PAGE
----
Second, the OSC and FCAAS declined to recognize the locked-up shareholders as acting jointly or in concert with Aurora notwithstanding that one of the locked-up shareholders shared information with Aurora with the effect of providing Aurora with a timing advantage in the making of its bid. The regulators concluded that the locked-up shareholders were acting in their own self-interest to maximize their returns as sellers of CanniMed shares and, as a result, remained “on fundamentally different sides of the transaction”. Notwithstanding this conclusion, the regulators recognized that a transfer of material non-public information could, depending on the circumstance, influence a finding of joint actor status if the transfer were “clear and extensive” and suggestive of a level of cooperation on the part of shareholders beyond merely seeking to “maximize the price and liquidity of their shares.”
Additionally, and perhaps as a signal to target companies who may seek a similar order in the future, the regulators suggested that the evidentiary record necessary to conclude that Aurora and the locked-up shareholders were joint actors (which is a question of fact) may have been undermined since the locked-up shareholders were neither parties to the proceeding nor called as witnesses.
CanniMed Rights Plan Cease Traded
The OSC and FCAAS concluded that the CanniMed shareholders rights plan was a defensive tactic designed to protect the Newstrike proposal and thwart Aurora’s bid, thereby impeding shareholder choice. The regulators noted that securing time for alternative bids was only a secondary motivator underlying the rights plan and that Cannimed led no evidence of efforts to seek other transactions. It is unclear whether the regulators’ views on the rights plan would have been different had CanniMed been actively pursuing alternative transactions.
In reaching their decision to cease-trade the rights plan, the regulators confirmed that the June 2016 amendments rendered prior regulatory decisions of limited use in this case since “the amendments have introduced features designed to provide sufficient time for other bids to surface without the need for Commission intervention to determine how long before a poison pill must be terminated.”
Importantly, the OSC and FCASS confirmed the increased importance of lock-up agreements following the June 2016 amendments since:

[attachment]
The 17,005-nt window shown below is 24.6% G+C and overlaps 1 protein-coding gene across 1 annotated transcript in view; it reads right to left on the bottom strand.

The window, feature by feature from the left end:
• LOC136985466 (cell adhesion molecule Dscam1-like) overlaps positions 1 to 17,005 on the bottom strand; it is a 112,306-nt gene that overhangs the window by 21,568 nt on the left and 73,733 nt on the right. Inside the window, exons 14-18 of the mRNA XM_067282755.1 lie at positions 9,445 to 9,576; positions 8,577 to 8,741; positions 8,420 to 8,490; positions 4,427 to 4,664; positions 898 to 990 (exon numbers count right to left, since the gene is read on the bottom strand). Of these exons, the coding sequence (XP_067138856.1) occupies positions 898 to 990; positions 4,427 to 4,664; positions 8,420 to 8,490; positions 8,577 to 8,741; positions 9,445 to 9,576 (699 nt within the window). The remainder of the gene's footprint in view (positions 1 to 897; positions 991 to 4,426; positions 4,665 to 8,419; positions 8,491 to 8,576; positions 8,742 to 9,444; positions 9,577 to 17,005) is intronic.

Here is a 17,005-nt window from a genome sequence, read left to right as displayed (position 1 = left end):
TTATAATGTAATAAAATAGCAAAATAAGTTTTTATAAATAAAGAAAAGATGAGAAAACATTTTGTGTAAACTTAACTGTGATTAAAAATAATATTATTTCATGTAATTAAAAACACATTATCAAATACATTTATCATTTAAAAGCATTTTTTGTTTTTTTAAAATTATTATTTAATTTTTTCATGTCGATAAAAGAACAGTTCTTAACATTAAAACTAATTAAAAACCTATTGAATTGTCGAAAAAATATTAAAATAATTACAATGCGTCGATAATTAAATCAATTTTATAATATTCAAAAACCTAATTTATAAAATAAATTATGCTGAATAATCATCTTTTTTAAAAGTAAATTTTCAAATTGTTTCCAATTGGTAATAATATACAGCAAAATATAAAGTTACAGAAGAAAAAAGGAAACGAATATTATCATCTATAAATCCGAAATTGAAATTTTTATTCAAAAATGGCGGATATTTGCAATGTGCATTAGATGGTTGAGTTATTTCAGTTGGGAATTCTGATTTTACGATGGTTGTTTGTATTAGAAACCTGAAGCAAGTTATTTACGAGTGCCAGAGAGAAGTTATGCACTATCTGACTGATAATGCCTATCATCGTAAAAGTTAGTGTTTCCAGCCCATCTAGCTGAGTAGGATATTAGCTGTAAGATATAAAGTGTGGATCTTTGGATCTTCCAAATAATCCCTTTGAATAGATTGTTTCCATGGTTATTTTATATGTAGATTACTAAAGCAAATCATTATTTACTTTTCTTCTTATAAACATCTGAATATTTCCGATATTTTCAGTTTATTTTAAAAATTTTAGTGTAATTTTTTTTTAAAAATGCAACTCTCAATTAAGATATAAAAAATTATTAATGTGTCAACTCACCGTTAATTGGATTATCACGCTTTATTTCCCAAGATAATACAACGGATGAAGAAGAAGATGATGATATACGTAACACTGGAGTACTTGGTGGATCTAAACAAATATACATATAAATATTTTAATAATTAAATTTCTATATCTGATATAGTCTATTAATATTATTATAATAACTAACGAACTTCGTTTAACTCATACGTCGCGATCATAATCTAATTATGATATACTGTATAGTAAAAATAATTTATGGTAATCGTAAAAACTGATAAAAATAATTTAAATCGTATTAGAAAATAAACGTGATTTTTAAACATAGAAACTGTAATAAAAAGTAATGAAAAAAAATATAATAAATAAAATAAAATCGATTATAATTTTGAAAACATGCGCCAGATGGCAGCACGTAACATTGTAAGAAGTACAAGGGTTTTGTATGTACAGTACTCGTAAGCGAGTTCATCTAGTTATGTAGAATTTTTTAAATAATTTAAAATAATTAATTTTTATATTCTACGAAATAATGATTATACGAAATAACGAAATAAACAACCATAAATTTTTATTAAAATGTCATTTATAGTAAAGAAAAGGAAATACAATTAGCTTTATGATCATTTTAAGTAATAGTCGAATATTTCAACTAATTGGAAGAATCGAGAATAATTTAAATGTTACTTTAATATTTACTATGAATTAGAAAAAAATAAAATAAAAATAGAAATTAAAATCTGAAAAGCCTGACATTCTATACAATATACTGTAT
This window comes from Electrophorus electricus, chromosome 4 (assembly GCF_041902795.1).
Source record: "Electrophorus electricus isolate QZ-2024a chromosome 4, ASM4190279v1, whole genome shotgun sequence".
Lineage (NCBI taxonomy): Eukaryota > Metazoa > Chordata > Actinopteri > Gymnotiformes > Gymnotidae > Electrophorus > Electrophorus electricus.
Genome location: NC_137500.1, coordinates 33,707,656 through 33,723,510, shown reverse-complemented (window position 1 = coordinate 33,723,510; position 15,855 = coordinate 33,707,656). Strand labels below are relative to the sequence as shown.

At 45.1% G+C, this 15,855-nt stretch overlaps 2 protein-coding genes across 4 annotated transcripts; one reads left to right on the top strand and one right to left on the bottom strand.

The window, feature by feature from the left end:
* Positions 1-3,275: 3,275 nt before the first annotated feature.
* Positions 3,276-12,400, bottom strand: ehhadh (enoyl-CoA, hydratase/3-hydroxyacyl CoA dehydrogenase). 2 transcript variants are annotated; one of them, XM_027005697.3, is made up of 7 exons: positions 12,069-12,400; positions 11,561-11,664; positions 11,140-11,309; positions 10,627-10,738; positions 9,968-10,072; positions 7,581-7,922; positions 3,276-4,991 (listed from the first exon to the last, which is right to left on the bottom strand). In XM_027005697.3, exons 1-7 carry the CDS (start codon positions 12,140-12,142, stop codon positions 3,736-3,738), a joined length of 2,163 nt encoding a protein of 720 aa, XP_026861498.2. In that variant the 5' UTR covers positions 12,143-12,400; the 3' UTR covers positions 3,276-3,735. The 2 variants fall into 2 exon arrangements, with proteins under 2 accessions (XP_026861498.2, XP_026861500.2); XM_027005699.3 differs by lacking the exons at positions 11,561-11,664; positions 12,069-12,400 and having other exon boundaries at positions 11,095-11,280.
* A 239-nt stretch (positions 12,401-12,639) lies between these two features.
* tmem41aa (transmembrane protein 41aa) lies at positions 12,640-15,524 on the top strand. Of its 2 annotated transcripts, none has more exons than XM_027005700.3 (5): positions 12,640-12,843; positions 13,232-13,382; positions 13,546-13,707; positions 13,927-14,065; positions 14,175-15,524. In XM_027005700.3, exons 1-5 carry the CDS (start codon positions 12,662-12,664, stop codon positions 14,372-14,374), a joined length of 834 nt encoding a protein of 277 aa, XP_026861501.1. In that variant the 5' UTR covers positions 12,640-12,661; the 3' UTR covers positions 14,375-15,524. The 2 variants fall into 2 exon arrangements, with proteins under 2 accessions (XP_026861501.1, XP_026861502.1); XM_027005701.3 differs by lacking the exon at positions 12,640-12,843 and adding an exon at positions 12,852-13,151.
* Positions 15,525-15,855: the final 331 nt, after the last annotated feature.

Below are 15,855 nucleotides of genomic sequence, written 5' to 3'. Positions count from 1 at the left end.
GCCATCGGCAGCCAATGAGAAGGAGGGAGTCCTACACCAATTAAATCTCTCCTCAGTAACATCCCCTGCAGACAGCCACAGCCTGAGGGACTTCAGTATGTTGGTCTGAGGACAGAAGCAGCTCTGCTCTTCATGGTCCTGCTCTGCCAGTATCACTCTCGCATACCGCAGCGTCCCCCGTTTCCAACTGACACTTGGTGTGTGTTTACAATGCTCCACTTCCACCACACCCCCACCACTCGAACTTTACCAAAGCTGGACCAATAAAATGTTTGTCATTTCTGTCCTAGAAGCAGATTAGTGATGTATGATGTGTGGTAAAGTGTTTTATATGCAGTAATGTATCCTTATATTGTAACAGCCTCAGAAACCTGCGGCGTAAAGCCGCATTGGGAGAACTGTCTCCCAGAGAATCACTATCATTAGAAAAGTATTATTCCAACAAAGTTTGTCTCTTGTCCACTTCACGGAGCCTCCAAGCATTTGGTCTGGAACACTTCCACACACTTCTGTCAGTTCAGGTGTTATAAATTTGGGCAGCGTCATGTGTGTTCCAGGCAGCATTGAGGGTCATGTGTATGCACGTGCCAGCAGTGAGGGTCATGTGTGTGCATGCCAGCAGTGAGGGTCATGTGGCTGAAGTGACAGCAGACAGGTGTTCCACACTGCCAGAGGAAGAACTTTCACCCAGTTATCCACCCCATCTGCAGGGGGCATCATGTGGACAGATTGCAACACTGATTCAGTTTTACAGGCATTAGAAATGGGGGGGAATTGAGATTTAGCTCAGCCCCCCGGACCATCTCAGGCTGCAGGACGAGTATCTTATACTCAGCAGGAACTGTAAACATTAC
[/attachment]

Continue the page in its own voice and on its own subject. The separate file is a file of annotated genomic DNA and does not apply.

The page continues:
- … the risks to the completion of a transaction have been increased by virtue of the lengthening of the period that a bid must remain open and since the minimum tender condition cannot be waived by the bidder. If tactical shareholder rights plans could, as a general matter, operate to prevent lock-ups and permitted market purchases, the take-over regime would be made far less predictable and the planning and implementation of shareholder value enhancing transactions made more difficult or inappropriately discouraged by such intervention.
Exemptive Relief from NI 62-104 Denied
In their combined reasons, the OSC and the FCAAS also demonstrated that they would not stray from the intended rebalancing created by the new take-over bid regime. By way of example, the regulators refused Aurora’s request to truncate the 105-day minimum deposit period. The regulators explained their general reluctance to do so on the basis that such a move would impact planning on the part of bidders and targets and introduce greater unpredictability to bid and secondary market pricing.
The regulators also refused CanniMed’s request to deny Aurora’s ability to rely on the 5% exemption from the general restriction on purchases by a bidder during the currency of its bid. The regulators, however, reserved the discretion to deny bidders the ability to avail themselves of this exemption in cases where the public interest would be undermined by its use. Although not the case here since the record date to vote on the Newstrike transaction had passed, query whether the regulators would have exercised this discretion (or might in future cases) if acquiring 5% of the target’s shares, when taken together with the locked-up shareholders’ shares, would have amounted to a de facto block of the Newstrike transaction.
The stated purpose of the new bid regime was to rebalance the dynamics between bidders and targets and to introduce greater certainty in the treatment of hostile bids. By cease trading the rights plan and denying all other relief requested, the securities regulators have signalled that, at least in this case, they remain comfortable with the current framework.